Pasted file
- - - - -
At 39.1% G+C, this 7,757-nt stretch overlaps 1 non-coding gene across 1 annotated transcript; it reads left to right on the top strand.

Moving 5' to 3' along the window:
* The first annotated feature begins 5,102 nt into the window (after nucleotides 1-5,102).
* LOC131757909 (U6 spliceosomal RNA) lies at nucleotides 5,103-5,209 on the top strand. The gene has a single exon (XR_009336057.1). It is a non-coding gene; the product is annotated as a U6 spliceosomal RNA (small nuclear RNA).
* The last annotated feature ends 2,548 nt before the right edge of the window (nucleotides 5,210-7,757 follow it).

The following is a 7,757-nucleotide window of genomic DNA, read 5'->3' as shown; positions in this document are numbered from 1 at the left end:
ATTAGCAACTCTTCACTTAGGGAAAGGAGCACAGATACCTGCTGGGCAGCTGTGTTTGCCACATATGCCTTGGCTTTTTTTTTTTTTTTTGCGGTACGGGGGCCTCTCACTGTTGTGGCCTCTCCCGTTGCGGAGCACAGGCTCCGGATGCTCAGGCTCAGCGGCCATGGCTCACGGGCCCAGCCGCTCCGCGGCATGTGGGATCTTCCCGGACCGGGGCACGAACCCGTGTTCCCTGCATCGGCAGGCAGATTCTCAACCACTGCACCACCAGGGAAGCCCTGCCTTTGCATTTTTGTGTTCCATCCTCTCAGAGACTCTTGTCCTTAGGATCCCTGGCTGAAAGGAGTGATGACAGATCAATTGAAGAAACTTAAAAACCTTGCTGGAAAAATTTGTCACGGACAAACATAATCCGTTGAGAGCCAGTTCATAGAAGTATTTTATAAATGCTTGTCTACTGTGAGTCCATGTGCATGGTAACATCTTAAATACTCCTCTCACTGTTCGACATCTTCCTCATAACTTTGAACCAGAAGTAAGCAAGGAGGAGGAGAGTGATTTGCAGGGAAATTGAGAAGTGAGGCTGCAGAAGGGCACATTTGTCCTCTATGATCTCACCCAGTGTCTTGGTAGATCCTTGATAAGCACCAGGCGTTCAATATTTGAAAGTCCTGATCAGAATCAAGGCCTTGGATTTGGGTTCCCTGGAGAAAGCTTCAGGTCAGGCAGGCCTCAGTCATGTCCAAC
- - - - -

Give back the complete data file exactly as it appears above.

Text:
At 39.1% G+C, this 7,757-nt stretch overlaps 1 non-coding gene across 1 annotated transcript; it reads left to right on the top strand.

Moving 5' to 3' along the window:
* The first annotated feature begins 5,102 nt into the window (after nucleotides 1-5,102).
* LOC131757909 (U6 spliceosomal RNA) lies at nucleotides 5,103-5,209 on the top strand. The gene has a single exon (XR_009336057.1). It is a non-coding gene; the product is annotated as a U6 spliceosomal RNA (small nuclear RNA).
* The last annotated feature ends 2,548 nt before the right edge of the window (nucleotides 5,210-7,757 follow it).

The following is a 7,757-nucleotide window of genomic DNA, read 5'->3' as shown; positions in this document are numbered from 1 at the left end:
ATTAGCAACTCTTCACTTAGGGAAAGGAGCACAGATACCTGCTGGGCAGCTGTGTTTGCCACATATGCCTTGGCTTTTTTTTTTTTTTTTGCGGTACGGGGGCCTCTCACTGTTGTGGCCTCTCCCGTTGCGGAGCACAGGCTCCGGATGCTCAGGCTCAGCGGCCATGGCTCACGGGCCCAGCCGCTCCGCGGCATGTGGGATCTTCCCGGACCGGGGCACGAACCCGTGTTCCCTGCATCGGCAGGCAGATTCTCAACCACTGCACCACCAGGGAAGCCCTGCCTTTGCATTTTTGTGTTCCATCCTCTCAGAGACTCTTGTCCTTAGGATCCCTGGCTGAAAGGAGTGATGACAGATCAATTGAAGAAACTTAAAAACCTTGCTGGAAAAATTTGTCACGGACAAACATAATCCGTTGAGAGCCAGTTCATAGAAGTATTTTATAAATGCTTGTCTACTGTGAGTCCATGTGCATGGTAACATCTTAAATACTCCTCTCACTGTTCGACATCTTCCTCATAACTTTGAACCAGAAGTAAGCAAGGAGGAGGAGAGTGATTTGCAGGGAAATTGAGAAGTGAGGCTGCAGAAGGGCACATTTGTCCTCTATGATCTCACCCAGTGTCTTGGTAGATCCTTGATAAGCACCAGGCGTTCAATATTTGAAAGTCCTGATCAGAATCAAGGCCTTGGATTTGGGTTCCCTGGAGAAAGCTTCAGGTCAGGCAGGCCTCAGTCATGTCCAAC